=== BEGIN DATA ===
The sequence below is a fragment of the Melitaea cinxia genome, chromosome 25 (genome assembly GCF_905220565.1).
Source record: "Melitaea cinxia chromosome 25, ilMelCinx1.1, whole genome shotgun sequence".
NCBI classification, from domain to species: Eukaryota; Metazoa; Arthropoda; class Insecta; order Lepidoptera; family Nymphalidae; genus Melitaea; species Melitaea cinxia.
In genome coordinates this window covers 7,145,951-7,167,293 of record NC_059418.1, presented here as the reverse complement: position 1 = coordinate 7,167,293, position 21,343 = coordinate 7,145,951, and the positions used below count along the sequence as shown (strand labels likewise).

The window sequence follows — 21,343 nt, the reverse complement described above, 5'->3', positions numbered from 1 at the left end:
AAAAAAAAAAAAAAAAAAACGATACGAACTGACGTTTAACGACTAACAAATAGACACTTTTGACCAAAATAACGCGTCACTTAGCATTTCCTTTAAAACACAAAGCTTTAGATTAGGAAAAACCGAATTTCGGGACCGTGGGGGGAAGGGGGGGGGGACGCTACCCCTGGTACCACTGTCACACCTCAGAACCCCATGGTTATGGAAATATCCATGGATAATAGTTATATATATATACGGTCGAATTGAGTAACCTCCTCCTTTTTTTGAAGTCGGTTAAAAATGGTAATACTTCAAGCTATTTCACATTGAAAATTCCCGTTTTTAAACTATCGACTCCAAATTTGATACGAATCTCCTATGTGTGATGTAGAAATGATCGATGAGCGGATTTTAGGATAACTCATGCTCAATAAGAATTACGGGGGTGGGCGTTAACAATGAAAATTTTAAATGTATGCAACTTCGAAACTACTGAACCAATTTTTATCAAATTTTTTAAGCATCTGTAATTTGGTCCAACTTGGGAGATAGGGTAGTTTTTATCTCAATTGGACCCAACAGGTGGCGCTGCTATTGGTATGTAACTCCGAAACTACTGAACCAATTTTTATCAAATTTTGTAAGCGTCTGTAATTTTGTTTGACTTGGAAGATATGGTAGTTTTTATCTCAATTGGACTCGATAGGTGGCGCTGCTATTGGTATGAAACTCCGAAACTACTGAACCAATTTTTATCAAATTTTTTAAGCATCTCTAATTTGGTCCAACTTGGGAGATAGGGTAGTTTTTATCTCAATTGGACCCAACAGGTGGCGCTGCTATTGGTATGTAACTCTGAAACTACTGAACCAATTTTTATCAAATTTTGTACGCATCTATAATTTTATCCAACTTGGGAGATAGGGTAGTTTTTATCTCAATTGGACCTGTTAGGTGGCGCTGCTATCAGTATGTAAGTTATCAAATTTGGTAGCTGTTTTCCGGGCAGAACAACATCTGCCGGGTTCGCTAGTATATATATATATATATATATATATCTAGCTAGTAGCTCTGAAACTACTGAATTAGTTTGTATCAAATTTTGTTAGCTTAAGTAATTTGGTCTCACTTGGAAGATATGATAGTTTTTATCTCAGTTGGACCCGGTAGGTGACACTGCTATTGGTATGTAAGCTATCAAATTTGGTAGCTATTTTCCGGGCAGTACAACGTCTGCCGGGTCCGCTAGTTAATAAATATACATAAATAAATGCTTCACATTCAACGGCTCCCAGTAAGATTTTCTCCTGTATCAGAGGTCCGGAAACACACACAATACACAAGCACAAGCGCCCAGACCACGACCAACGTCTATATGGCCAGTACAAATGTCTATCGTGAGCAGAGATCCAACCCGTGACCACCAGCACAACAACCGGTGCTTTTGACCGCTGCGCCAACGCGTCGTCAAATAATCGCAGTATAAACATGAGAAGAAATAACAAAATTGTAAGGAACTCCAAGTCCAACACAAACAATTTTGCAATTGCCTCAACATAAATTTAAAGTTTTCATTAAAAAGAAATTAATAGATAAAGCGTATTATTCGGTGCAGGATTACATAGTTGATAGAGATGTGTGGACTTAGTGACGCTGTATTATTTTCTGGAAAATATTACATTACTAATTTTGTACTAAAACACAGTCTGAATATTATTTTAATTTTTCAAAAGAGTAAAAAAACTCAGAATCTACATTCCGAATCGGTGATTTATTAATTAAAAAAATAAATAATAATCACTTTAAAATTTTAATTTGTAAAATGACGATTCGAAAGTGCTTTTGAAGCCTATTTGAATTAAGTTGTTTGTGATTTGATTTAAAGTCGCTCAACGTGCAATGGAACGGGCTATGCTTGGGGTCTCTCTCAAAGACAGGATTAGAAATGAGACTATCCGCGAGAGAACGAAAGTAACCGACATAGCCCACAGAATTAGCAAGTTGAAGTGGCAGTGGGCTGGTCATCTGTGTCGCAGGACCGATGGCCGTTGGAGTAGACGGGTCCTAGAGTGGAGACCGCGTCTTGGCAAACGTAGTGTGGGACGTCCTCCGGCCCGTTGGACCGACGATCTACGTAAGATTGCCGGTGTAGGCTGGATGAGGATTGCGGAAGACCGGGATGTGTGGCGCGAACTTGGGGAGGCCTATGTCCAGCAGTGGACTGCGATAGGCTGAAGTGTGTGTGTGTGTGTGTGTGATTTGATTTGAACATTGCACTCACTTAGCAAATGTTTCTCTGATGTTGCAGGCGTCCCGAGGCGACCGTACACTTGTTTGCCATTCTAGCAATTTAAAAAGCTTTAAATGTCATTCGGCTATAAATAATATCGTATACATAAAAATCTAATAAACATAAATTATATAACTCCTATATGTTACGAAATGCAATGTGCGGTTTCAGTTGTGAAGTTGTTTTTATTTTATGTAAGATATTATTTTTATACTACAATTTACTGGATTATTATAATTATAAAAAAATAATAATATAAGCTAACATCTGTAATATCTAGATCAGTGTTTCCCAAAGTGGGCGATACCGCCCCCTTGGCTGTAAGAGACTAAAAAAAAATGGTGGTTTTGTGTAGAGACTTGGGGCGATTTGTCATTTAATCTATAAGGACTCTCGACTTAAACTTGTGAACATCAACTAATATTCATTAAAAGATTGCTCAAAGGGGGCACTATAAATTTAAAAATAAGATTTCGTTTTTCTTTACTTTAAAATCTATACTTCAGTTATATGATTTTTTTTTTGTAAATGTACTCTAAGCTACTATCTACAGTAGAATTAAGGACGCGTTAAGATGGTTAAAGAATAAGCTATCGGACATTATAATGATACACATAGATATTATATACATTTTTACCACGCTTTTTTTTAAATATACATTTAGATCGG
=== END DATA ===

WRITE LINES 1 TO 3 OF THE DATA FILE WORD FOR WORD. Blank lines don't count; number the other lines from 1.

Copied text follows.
The sequence below is a fragment of the Melitaea cinxia genome, chromosome 25 (genome assembly GCF_905220565.1).
Source record: "Melitaea cinxia chromosome 25, ilMelCinx1.1, whole genome shotgun sequence".
NCBI classification, from domain to species: Eukaryota; Metazoa; Arthropoda; class Insecta; order Lepidoptera; family Nymphalidae; genus Melitaea; species Melitaea cinxia.